Stanza four

An analogy is made at the opening of this stanza between stirring up dirt in a spring and the water then being all the clearer, and the present situation the speaker finds himself in.

The onomatopoeic swish of the water also alludes to the idea of displacement in the previous stanza. While initially the dirt would muddy the water and make it dark, opaque, and impossible to see through, eventually once settled it would be clearer.

Effectively, this image prepares us for the conclusion of the poem as the speaker is about to reveal what is now clear to him following this encounter. The dirt in this case is the murky thought of how humans evolved into what they now are.

The idea of dirt in our origins continues with the choice of the word slime - the primeval slime from which we and all other living organisms were created, linking the evolution of humanity once more with that of the shark.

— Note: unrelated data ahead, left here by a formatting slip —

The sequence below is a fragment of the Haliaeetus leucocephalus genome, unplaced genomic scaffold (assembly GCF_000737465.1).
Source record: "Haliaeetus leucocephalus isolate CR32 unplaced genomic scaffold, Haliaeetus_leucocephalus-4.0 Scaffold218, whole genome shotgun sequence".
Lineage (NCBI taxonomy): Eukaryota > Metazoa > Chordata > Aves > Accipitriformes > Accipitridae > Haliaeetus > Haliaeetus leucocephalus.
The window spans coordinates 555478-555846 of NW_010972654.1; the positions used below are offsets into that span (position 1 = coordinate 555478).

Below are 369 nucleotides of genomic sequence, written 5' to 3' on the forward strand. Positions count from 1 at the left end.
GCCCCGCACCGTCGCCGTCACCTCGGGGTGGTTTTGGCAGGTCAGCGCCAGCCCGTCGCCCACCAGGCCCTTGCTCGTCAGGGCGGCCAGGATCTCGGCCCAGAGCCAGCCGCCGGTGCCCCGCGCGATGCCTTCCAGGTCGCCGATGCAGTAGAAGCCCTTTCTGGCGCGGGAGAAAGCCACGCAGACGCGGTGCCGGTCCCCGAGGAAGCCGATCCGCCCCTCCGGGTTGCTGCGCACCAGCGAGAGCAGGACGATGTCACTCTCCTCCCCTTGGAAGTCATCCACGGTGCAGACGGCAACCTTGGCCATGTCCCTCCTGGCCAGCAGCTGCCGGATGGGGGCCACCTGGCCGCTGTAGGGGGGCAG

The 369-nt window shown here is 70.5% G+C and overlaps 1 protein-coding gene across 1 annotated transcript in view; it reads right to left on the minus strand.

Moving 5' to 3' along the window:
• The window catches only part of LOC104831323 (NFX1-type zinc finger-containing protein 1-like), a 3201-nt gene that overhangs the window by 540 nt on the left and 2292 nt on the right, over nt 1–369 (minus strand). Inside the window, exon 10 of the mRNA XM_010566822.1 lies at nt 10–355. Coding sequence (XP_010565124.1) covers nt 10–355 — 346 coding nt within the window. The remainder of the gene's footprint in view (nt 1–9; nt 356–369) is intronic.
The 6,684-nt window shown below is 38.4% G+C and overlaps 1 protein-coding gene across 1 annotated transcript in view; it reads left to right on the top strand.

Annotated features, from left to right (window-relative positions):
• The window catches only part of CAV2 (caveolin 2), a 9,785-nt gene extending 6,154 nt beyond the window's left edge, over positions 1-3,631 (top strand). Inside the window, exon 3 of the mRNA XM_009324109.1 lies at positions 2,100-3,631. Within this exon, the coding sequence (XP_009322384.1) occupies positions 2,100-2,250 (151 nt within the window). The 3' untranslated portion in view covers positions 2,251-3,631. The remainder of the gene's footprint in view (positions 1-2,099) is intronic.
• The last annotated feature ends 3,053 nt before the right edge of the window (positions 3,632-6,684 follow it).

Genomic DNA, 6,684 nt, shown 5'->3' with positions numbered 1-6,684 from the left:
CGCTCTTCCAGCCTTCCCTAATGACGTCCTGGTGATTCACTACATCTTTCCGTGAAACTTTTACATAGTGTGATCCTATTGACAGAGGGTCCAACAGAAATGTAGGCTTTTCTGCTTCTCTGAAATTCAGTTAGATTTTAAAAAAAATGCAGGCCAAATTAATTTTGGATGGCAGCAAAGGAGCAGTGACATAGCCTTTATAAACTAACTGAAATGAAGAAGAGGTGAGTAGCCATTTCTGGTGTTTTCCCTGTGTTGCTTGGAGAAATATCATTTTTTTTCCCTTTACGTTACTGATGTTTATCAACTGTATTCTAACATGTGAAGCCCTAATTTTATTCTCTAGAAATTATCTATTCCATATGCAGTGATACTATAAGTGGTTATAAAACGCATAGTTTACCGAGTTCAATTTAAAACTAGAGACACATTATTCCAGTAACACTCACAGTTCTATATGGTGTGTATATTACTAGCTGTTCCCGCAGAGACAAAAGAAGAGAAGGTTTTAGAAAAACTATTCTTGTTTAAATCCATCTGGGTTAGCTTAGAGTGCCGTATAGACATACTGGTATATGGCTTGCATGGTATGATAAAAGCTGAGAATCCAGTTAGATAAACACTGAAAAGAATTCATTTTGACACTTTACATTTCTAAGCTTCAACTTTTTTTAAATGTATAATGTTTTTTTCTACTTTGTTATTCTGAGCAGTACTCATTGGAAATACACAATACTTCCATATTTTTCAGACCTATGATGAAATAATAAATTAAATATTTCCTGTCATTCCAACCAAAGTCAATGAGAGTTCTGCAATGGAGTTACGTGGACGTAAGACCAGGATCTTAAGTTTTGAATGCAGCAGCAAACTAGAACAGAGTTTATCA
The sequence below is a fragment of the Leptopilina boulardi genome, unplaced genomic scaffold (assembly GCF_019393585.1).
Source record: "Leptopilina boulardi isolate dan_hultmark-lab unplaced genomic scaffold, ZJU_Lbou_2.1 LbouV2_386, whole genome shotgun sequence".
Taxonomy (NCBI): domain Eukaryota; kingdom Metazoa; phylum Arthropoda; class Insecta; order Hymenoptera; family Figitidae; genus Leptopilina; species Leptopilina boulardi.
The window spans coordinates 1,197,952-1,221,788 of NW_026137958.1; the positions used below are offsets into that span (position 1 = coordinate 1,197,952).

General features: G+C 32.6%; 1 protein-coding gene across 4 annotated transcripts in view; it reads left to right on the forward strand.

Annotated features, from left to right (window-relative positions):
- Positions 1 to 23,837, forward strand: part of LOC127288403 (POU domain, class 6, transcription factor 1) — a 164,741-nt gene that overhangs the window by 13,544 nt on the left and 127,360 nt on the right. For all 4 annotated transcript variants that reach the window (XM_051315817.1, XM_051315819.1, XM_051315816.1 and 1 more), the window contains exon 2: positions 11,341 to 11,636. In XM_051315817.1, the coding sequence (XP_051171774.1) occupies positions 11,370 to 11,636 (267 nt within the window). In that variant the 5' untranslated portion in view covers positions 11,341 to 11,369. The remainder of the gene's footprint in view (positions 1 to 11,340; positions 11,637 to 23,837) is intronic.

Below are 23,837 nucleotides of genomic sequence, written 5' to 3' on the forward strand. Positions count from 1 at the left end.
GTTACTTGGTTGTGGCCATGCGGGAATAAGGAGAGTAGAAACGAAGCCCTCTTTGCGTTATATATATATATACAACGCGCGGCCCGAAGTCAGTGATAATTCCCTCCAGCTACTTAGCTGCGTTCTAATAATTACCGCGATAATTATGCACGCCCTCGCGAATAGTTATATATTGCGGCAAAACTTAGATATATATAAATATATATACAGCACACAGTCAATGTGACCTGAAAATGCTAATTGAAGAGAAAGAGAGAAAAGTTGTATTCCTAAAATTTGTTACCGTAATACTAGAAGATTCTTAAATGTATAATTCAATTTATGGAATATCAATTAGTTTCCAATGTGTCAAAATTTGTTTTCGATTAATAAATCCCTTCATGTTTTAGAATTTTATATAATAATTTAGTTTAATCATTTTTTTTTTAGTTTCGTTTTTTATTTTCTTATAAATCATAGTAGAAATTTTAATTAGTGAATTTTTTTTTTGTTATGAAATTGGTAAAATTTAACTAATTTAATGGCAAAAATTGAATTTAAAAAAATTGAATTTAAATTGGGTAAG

In his mind's eye MacCaig has a surreal image of himself crawling out of this slime and returning to the initial, fundamental beginnings of human existence. The word emerging in the final line of this stanza reinforces this new, almost epiphanic sense of clarity associated with coming out of the dark into light, while the word everything again reinforces our similarity with every other species at the start of this process.